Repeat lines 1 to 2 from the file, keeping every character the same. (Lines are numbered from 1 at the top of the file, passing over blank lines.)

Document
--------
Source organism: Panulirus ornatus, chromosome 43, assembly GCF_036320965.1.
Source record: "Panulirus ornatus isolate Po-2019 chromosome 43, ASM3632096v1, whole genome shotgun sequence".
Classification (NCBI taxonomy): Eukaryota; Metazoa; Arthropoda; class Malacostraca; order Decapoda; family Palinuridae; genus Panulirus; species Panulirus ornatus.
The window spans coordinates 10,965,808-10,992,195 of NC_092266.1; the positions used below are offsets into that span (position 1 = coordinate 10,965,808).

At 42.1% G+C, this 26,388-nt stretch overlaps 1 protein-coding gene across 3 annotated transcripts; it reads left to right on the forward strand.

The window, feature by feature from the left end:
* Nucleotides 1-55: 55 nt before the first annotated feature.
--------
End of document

Source organism: Panulirus ornatus, chromosome 43, assembly GCF_036320965.1.
Source record: "Panulirus ornatus isolate Po-2019 chromosome 43, ASM3632096v1, whole genome shotgun sequence".